Sunday, October 22th, 2023 – Twenty-Ninth Sunday in Ordinary Time - Cycle A Readings: Isaiah 25:6-10a, Psalm 23 “Give the Lord glory and honor”, Philippians 4:12-14, 19-20, Matthew 22:1-14
BEING HONEST WITH GOD
The Pharisees come up with a new plan to try to trap Jesus during one of their debates by bringing up the hot topic of paying taxes. They inquire, “Is it lawful to pay the census tax to Caesar or not?” Jesus ably distinguishes between the rights of God and human authority; clearly pointing out that we are bound by our conscience to be honest with God and with others.
Brothers and sisters:
1. Jesus is praised the most for his honesty by his enemies: “Teacher, we know that you are a truthful man and that you teach the way of God in accordance with the truth. And you are not concerned with anyone’s opinion, for you do not regard a person’s status”. Christ isn’t fooled. Moreover, he makes use of the Pharisees’ challenge to teach us a lesson about our religious and political behavior. Instead of causing division he reconciles people by means of sound reasoning. “He said to them ‘whose image is this and whose inscription?’ they replied ‘Caesar’s’ at that he said to them, ‘then pay to Caesar what belongs to Caesar and to God what belongs to God.’”
2. The coin that the Pharisees showed Jesus had two sides: on one side was the face of Caesar and on the other was the numerical value of the coin. But although there are two sides, there is only one coin. “Give to God what is God’s” is not an alternative to “giving to Caesar”. A Christian should work for progress and well being, but always in accordance with the Gospel precepts. Moreover, when the Church proclaims the Gospel she is reminding society that God should always come first. In our own Christian lives we also need to value spiritual realities a little more and be a little more detached from material possessions.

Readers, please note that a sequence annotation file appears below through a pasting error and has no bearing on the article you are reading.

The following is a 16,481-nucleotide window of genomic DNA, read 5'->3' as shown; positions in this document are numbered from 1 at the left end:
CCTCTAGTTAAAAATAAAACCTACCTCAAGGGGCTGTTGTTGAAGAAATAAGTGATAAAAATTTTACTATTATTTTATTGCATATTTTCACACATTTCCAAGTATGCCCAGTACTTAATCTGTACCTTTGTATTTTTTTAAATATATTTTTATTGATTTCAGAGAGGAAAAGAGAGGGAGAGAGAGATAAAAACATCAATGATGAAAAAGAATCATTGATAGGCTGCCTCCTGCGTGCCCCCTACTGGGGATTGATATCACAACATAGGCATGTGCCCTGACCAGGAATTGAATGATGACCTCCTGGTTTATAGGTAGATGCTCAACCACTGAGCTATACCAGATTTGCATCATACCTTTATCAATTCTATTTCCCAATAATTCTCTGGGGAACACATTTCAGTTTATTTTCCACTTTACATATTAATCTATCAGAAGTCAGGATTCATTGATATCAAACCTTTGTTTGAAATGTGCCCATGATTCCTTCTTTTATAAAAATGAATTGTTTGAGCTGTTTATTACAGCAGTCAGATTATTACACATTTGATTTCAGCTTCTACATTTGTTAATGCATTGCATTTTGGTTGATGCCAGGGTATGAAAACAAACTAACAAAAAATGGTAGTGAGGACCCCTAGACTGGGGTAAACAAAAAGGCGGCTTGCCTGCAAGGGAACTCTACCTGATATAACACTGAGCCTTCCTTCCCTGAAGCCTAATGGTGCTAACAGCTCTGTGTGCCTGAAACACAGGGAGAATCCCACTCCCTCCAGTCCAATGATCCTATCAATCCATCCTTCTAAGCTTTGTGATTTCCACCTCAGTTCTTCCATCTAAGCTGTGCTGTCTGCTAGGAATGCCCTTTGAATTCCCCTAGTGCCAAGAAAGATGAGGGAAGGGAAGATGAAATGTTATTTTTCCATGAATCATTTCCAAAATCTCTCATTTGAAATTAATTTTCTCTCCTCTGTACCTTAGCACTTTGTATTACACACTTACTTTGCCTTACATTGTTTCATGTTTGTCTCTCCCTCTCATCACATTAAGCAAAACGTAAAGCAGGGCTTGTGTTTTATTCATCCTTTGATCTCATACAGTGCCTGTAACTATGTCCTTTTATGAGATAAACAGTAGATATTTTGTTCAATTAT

3. “Give to Caesar what is Caesar’s” means recognizing the legitimate rights and duties of civil authorities and setting up the right balance between the religious and human spheres. You shouldn’t “give to the Caesar of economy” by treading on the rights of life, work, education, and the dignity of the human person. You shouldn’t “give to the Caesar of power or success” by sacrificing other people who die of hunger and thirst or who are victims of war and terrorism.
This is why we ought to work today to improve and transform the world according to the justice and charity that Christ taught us. We have to work to form a social conscience which moves us to create a community of peace, harmony, service and progress—a society which has both rights and duties to respect life, take care of the environment, and protect the family, culture and religion of all people. Brothers and sisters, isn’t this a good occasion for making an honest comparison between Christ’s attitudes and our own? We can with the help of his grace.
Source: ePriest.com / Best Practices and Homily Resources for Catholic Priest
Sunday, October 15th, 2023 – Twenty-Eighth Sunday in Ordinary Time - Cycle A Readings: Isaiah 25:6-10a, Psalm 23 “I shall live in the house of the Lord all the days of my life”, Phillipians 4:12-14, Matthew 22:1-14
INVITED TO THE BANQUET